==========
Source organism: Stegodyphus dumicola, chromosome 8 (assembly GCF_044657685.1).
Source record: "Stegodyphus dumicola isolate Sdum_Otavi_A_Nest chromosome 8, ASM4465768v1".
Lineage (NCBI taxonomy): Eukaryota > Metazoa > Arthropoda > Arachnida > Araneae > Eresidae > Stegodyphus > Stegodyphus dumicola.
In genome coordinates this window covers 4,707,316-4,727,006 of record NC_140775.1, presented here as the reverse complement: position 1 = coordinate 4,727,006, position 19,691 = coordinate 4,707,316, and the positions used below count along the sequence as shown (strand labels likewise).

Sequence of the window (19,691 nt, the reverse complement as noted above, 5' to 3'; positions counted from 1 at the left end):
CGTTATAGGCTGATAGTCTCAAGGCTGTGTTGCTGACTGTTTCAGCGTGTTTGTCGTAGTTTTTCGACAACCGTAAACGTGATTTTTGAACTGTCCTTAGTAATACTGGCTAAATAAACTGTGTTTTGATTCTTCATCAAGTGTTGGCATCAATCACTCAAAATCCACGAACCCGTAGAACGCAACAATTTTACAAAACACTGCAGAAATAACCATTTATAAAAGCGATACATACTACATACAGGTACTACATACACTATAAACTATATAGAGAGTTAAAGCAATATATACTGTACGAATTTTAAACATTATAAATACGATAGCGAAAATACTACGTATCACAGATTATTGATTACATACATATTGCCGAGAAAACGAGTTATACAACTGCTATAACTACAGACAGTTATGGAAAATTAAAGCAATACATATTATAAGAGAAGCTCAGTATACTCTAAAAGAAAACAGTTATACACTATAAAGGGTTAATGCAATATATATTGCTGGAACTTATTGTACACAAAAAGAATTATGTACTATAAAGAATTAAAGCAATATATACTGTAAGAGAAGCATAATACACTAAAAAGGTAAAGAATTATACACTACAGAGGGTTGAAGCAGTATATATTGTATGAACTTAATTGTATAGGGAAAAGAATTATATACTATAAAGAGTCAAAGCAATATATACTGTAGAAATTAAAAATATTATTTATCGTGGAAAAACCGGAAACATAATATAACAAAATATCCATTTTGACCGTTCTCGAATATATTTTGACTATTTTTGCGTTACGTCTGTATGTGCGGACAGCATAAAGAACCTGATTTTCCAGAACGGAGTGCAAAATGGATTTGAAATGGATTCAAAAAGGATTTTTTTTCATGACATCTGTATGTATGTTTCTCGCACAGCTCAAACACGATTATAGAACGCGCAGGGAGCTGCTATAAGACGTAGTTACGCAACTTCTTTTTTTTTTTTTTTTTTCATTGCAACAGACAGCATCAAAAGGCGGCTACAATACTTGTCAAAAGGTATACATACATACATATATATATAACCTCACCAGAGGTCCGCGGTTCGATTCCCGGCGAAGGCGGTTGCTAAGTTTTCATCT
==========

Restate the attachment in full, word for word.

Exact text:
Source organism: Stegodyphus dumicola, chromosome 8 (assembly GCF_044657685.1).
Source record: "Stegodyphus dumicola isolate Sdum_Otavi_A_Nest chromosome 8, ASM4465768v1".
Lineage (NCBI taxonomy): Eukaryota > Metazoa > Arthropoda > Arachnida > Araneae > Eresidae > Stegodyphus > Stegodyphus dumicola.
In genome coordinates this window covers 4,707,316-4,727,006 of record NC_140775.1, presented here as the reverse complement: position 1 = coordinate 4,727,006, position 19,691 = coordinate 4,707,316, and the positions used below count along the sequence as shown (strand labels likewise).

Sequence of the window (19,691 nt, the reverse complement as noted above, 5' to 3'; positions counted from 1 at the left end):
CGTTATAGGCTGATAGTCTCAAGGCTGTGTTGCTGACTGTTTCAGCGTGTTTGTCGTAGTTTTTCGACAACCGTAAACGTGATTTTTGAACTGTCCTTAGTAATACTGGCTAAATAAACTGTGTTTTGATTCTTCATCAAGTGTTGGCATCAATCACTCAAAATCCACGAACCCGTAGAACGCAACAATTTTACAAAACACTGCAGAAATAACCATTTATAAAAGCGATACATACTACATACAGGTACTACATACACTATAAACTATATAGAGAGTTAAAGCAATATATACTGTACGAATTTTAAACATTATAAATACGATAGCGAAAATACTACGTATCACAGATTATTGATTACATACATATTGCCGAGAAAACGAGTTATACAACTGCTATAACTACAGACAGTTATGGAAAATTAAAGCAATACATATTATAAGAGAAGCTCAGTATACTCTAAAAGAAAACAGTTATACACTATAAAGGGTTAATGCAATATATATTGCTGGAACTTATTGTACACAAAAAGAATTATGTACTATAAAGAATTAAAGCAATATATACTGTAAGAGAAGCATAATACACTAAAAAGGTAAAGAATTATACACTACAGAGGGTTGAAGCAGTATATATTGTATGAACTTAATTGTATAGGGAAAAGAATTATATACTATAAAGAGTCAAAGCAATATATACTGTAGAAATTAAAAATATTATTTATCGTGGAAAAACCGGAAACATAATATAACAAAATATCCATTTTGACCGTTCTCGAATATATTTTGACTATTTTTGCGTTACGTCTGTATGTGCGGACAGCATAAAGAACCTGATTTTCCAGAACGGAGTGCAAAATGGATTTGAAATGGATTCAAAAAGGATTTTTTTTCATGACATCTGTATGTATGTTTCTCGCACAGCTCAAACACGATTATAGAACGCGCAGGGAGCTGCTATAAGACGTAGTTACGCAACTTCTTTTTTTTTTTTTTTTTTCATTGCAACAGACAGCATCAAAAGGCGGCTACAATACTTGTCAAAAGGTATACATACATACATATATATATAACCTCACCAGAGGTCCGCGGTTCGATTCCCGGCGAAGGCGGTTGCTAAGTTTTCATCT